Exelon, owner of the Conowingo Dam, while seeking a 50-year federal license renewal, blatantly disregarded conditions of its current license that requires the company to operate a fish ladder to allow migratory fish to spawn upriver. Using the pandemic as an excuse, Exelon notified FERC it would not operate the fish ladder this spring during the height of spawning season for American shad and herring. After learning about Exelon’s decision, Waterkeepers Chesapeake and Lower Susquehanna Riverkeeper immediately alerted the press, which led Exelon to pivot and announce that they would resume lift operations by May 7. On May 27, Exelon shut down the fish lift once again due to the presence of the invasive northern snakeheads from Asia. Unfortunately, the combination of Exelon’s nearly two months of inoperation and second shutdown of the fish elevator has done significant damage to the American shad and river herring populations, which were unable to swim up the Susquehanna River to spawn. Only 485 American shad were able to make it over Conowingo’s fish elevator, which is barely 10% of the 4,787 shad that made it over the lift by this time last year. Delaying and then halting this migration has setback the progress we have been making in restoring these fish populations from historic low levels.
Exelon’s decision not to operate the fish lift will have a lasting effect on our ecosystem and make it much more difficult for us to restore these fish populations. This is yet another example of Exelon trying to avoid their fair share of responsibilities for operating Conowingo Dam. By failing to run the fish lifts, Exelon was not only putting our fisheries in danger, but it was also actively violating an obligation of their federal license through FERC to operate Conowingo Dam.
Lower Susquehanna Riverkeeper Ted Evgeniadis sent a letter to Governor Hogan signed by two watermen associations representing hundreds of commercial operations plus three charter operations seeking once again that the governor withdrawal its extremely inadequate settlement agreement with Exelon. This agreement is still awaiting the Federal Energy Regulatory Commission’s (FERC) approval. Governor Hogan has ignored legitimate opportunities like renegotiating the settlement agreement, pursuing litigation, or recapturing the dam under the Federal Power Act to protect the Susquehanna River and the Chesapeake Bay. Governor Hogan is wasting this once in a lifetime opportunity to get a fair deal with Exelon and protect our public resources for generations to come. The settlement provides grossly insufficient funds to deal with the risks that Conowingo operations pose to the Susquehanna River and Chesapeake Bay. It includes statements of intent without assurances and gives the public no enforcement power to make sure the terms of the settlement are fulfilled. There are not enough protections in the settlement to grant Exelon full control of this Dam for the next 50 years. We’re asking the public to send letters to Governor Hogan in one more attempt to avoid legal action.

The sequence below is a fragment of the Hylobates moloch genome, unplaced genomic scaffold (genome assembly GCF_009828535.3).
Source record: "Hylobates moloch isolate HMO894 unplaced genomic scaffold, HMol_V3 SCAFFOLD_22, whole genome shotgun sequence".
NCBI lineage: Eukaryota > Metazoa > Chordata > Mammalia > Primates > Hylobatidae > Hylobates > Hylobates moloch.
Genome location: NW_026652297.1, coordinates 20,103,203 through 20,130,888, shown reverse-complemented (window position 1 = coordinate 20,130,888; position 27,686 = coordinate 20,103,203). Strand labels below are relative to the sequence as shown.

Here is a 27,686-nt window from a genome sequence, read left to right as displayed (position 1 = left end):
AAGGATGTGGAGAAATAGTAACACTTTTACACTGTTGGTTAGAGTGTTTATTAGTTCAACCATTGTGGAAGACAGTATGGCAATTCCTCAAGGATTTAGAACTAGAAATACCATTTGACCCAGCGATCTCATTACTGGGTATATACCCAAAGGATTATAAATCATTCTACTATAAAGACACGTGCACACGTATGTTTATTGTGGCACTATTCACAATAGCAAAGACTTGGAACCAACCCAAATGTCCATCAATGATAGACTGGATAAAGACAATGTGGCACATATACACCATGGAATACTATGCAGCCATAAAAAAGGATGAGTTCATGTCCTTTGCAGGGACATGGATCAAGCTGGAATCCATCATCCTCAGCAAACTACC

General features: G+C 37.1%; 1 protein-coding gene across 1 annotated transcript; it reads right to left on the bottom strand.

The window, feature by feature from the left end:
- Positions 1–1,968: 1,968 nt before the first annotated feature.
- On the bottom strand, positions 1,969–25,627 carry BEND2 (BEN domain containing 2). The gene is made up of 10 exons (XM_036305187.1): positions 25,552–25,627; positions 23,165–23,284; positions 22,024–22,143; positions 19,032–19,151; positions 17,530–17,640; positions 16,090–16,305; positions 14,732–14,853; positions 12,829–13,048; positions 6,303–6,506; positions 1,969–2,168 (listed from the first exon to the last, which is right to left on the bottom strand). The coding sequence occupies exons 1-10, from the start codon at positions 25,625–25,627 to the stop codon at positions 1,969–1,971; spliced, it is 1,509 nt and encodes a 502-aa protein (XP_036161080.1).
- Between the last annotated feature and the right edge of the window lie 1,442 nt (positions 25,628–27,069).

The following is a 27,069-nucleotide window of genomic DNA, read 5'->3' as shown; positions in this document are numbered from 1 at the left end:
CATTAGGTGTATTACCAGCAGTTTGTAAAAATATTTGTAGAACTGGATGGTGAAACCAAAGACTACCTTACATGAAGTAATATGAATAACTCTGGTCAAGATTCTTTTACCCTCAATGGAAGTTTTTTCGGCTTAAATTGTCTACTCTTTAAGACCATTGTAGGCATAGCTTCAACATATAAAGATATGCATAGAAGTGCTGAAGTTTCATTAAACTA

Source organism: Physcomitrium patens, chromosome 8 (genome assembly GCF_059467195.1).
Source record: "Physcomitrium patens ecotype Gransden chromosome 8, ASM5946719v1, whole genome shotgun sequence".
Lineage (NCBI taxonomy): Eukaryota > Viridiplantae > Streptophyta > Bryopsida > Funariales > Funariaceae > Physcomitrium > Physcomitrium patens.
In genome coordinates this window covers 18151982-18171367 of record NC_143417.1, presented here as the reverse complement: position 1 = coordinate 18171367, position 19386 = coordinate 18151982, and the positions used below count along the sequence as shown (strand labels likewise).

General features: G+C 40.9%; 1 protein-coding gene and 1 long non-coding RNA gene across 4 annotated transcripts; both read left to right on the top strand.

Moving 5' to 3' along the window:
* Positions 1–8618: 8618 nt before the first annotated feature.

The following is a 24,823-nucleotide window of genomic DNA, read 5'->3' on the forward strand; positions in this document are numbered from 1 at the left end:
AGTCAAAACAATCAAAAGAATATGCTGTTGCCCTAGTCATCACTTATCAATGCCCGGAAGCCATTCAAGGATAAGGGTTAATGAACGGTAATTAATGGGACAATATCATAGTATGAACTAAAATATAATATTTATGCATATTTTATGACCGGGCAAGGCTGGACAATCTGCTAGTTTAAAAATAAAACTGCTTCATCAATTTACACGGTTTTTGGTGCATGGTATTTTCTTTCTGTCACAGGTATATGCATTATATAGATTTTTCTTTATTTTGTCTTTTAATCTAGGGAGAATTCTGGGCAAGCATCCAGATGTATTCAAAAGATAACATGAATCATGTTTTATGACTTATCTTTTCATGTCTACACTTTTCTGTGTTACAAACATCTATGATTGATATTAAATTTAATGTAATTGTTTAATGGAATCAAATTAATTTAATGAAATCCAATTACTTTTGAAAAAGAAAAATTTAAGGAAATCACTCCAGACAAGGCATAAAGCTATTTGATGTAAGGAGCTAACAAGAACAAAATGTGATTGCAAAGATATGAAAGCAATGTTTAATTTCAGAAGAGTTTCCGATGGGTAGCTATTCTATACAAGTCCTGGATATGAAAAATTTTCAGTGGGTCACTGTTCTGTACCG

As we await FERC’s decision, Waterkeepers Chesapeake and Lower Susquehanna Riverkeeper will continue monitoring Exelon’s activities at Conowingo Dam and begin preparing ourselves to enter into the next phase of this effort. Waterkeepers Chesapeake and the Lower Susquehanna Riverkeeper worked hard to prevent this issue from going to litigation. Unfortunately, it could be our only option for ensuring Exelon does not get away with avoiding accountability for the impacts caused by operating Conowingo Dam.
We need your help to be successful in the next stage in the legal fight on the Conowingo Dam. To prepare the most effective case, Waterkeepers Chesapeake needs to raise at least $10,000 by September 30.